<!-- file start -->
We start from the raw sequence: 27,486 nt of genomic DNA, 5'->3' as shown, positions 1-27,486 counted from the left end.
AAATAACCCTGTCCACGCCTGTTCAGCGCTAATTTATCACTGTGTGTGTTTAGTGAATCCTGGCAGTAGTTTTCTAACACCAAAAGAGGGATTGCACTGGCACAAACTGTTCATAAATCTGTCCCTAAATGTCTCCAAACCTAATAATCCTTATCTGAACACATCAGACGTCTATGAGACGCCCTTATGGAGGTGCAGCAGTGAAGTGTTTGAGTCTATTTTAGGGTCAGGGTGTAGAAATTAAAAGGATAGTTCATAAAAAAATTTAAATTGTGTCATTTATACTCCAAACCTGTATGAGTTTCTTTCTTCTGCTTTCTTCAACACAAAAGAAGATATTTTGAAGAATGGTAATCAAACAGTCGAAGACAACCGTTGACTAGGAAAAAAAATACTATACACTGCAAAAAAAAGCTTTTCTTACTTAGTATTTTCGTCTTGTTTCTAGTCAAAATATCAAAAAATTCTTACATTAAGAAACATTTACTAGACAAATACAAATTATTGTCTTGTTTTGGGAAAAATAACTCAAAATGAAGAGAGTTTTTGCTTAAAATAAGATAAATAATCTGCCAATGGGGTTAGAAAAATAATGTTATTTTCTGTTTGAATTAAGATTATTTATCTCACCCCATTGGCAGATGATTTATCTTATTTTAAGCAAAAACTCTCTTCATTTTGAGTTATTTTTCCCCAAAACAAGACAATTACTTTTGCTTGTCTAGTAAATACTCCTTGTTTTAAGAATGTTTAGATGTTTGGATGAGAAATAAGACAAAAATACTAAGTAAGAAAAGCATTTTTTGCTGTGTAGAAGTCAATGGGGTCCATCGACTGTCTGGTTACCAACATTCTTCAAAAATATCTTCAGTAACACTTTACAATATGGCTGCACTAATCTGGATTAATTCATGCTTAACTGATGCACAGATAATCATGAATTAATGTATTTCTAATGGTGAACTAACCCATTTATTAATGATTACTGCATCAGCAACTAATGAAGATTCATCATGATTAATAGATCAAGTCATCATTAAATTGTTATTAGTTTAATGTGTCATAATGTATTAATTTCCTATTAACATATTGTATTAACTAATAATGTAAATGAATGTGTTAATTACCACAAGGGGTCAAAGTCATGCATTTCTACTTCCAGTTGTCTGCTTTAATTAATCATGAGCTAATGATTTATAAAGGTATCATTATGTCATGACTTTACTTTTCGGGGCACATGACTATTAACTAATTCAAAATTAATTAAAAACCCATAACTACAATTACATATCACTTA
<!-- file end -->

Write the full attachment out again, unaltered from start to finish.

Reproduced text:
We start from the raw sequence: 27,486 nt of genomic DNA, 5'->3' as shown, positions 1-27,486 counted from the left end.
AAATAACCCTGTCCACGCCTGTTCAGCGCTAATTTATCACTGTGTGTGTTTAGTGAATCCTGGCAGTAGTTTTCTAACACCAAAAGAGGGATTGCACTGGCACAAACTGTTCATAAATCTGTCCCTAAATGTCTCCAAACCTAATAATCCTTATCTGAACACATCAGACGTCTATGAGACGCCCTTATGGAGGTGCAGCAGTGAAGTGTTTGAGTCTATTTTAGGGTCAGGGTGTAGAAATTAAAAGGATAGTTCATAAAAAAATTTAAATTGTGTCATTTATACTCCAAACCTGTATGAGTTTCTTTCTTCTGCTTTCTTCAACACAAAAGAAGATATTTTGAAGAATGGTAATCAAACAGTCGAAGACAACCGTTGACTAGGAAAAAAAATACTATACACTGCAAAAAAAAGCTTTTCTTACTTAGTATTTTCGTCTTGTTTCTAGTCAAAATATCAAAAAATTCTTACATTAAGAAACATTTACTAGACAAATACAAATTATTGTCTTGTTTTGGGAAAAATAACTCAAAATGAAGAGAGTTTTTGCTTAAAATAAGATAAATAATCTGCCAATGGGGTTAGAAAAATAATGTTATTTTCTGTTTGAATTAAGATTATTTATCTCACCCCATTGGCAGATGATTTATCTTATTTTAAGCAAAAACTCTCTTCATTTTGAGTTATTTTTCCCCAAAACAAGACAATTACTTTTGCTTGTCTAGTAAATACTCCTTGTTTTAAGAATGTTTAGATGTTTGGATGAGAAATAAGACAAAAATACTAAGTAAGAAAAGCATTTTTTGCTGTGTAGAAGTCAATGGGGTCCATCGACTGTCTGGTTACCAACATTCTTCAAAAATATCTTCAGTAACACTTTACAATATGGCTGCACTAATCTGGATTAATTCATGCTTAACTGATGCACAGATAATCATGAATTAATGTATTTCTAATGGTGAACTAACCCATTTATTAATGATTACTGCATCAGCAACTAATGAAGATTCATCATGATTAATAGATCAAGTCATCATTAAATTGTTATTAGTTTAATGTGTCATAATGTATTAATTTCCTATTAACATATTGTATTAACTAATAATGTAAATGAATGTGTTAATTACCACAAGGGGTCAAAGTCATGCATTTCTACTTCCAGTTGTCTGCTTTAATTAATCATGAGCTAATGATTTATAAAGGTATCATTATGTCATGACTTTACTTTTCGGGGCACATGACTATTAACTAATTCAAAATTAATTAAAAACCCATAACTACAATTACATATCACTTA